Copper engraving, 38.5 x 31.5 cm, engraved by John Sturt, modern hand-colour, blank verso.
Morden’s clear and elegant depiction of the Anglo-Saxon Heptarchy, the name traditionally given to the seven principal kingdoms which flourished in England between the collapse of Roman Britain and the 10th century. Beneath the scale Sturt has provided a key to symbols and examples of the Saxon lettering used, with modern equivalents.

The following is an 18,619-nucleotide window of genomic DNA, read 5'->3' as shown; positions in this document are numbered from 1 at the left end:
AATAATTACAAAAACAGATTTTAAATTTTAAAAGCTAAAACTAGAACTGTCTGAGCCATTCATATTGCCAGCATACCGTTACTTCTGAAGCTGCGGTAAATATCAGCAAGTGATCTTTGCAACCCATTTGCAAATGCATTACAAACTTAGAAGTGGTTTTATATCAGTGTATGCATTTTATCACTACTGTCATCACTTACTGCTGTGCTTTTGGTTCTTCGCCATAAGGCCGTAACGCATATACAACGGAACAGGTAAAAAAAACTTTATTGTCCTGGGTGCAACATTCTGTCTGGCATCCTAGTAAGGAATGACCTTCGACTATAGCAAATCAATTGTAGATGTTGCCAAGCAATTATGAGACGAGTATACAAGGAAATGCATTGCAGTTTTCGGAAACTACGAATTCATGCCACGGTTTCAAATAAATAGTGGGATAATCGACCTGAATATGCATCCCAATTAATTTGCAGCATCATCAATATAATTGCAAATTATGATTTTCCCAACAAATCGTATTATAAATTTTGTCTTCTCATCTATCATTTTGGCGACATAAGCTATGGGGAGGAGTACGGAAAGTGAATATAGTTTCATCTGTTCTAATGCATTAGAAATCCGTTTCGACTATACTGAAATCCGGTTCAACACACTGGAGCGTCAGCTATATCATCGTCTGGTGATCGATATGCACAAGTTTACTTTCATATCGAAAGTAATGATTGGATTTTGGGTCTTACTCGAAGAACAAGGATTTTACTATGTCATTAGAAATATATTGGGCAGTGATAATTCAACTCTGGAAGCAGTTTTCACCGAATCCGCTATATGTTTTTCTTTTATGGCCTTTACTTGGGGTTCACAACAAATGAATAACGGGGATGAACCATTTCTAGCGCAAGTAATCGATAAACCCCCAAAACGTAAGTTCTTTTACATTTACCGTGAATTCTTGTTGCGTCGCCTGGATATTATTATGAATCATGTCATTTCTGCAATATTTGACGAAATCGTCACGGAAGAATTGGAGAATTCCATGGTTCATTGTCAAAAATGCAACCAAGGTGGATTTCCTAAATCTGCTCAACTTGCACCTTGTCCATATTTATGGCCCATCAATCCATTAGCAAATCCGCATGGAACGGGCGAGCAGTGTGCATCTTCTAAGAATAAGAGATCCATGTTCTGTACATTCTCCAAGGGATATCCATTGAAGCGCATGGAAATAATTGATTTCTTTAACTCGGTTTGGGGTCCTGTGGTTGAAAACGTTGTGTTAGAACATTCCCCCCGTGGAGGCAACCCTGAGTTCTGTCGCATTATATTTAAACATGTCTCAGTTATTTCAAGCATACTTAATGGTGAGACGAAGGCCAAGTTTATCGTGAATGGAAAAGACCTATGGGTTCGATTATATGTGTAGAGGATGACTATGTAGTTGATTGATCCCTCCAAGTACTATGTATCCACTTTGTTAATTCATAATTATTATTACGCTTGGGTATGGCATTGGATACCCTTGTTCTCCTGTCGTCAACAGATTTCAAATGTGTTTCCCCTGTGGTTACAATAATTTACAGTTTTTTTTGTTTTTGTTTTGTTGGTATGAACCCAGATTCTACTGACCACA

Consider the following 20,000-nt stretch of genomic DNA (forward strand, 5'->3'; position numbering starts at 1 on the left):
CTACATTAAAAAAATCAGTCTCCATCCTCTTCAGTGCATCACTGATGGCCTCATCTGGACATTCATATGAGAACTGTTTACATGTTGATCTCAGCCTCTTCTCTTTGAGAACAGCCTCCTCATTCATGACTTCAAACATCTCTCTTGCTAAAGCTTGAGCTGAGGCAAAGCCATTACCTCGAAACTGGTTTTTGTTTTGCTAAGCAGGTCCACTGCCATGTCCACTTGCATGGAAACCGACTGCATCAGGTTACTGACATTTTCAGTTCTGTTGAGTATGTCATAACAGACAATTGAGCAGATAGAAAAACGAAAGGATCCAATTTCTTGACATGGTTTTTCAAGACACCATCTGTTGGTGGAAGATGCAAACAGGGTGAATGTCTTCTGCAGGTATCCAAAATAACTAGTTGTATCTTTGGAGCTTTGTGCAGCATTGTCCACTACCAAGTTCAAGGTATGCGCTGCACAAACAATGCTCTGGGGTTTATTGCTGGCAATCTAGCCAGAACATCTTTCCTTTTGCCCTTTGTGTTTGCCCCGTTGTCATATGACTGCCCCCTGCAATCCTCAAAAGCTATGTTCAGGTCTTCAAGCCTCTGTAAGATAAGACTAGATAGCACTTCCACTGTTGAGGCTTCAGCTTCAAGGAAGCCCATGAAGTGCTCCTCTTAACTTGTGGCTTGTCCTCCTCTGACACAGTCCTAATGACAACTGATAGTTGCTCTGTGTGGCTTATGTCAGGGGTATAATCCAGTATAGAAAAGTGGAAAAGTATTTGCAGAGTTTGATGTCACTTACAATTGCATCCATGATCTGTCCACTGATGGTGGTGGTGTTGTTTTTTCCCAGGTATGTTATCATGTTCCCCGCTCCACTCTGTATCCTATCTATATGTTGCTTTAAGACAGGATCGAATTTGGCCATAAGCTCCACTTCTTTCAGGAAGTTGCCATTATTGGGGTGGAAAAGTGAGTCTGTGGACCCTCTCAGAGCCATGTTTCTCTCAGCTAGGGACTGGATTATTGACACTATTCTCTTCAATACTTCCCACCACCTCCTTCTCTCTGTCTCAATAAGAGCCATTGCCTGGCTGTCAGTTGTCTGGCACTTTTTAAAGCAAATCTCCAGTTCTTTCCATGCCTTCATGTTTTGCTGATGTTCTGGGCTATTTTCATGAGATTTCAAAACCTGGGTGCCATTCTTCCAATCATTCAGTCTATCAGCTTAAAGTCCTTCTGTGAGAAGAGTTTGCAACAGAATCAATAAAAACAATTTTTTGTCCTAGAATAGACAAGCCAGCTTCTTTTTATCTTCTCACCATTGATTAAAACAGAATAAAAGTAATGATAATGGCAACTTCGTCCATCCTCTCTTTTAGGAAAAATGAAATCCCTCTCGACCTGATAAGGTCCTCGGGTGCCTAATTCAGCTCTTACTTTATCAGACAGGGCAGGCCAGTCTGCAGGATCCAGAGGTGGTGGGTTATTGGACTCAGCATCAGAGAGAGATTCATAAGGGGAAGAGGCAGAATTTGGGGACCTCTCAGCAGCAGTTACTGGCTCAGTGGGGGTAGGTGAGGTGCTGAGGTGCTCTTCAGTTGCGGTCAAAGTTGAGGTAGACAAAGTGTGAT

Robert Morden’s maps were engraved to illustrate Gibson’s edition of William Camden’s Britannia, first published in 1695 and reprinted in 1722, 1753 and 1772. Camden was an Elizabethan historian who wrote a county by county description of England. An illustrated edition of his work with maps by Kip and Hole was published in 1607, but by the late seventeenth century it had become scarce and expensive. Gibson completely revised the text and commissioned new maps from Morden, which are known for their clarity and elegance. The latest research on Morden himself suggests a north country origin, possibly Yorkshire. He was part of Robert Hooke’s circle, taking coffee with him at Garraway’s and Mann’s, and Samuel Pepys was among his customers. Shirley, Printed Maps of the British Isles 1650-1750, Morden 12; Skelton, County Atlases, 117.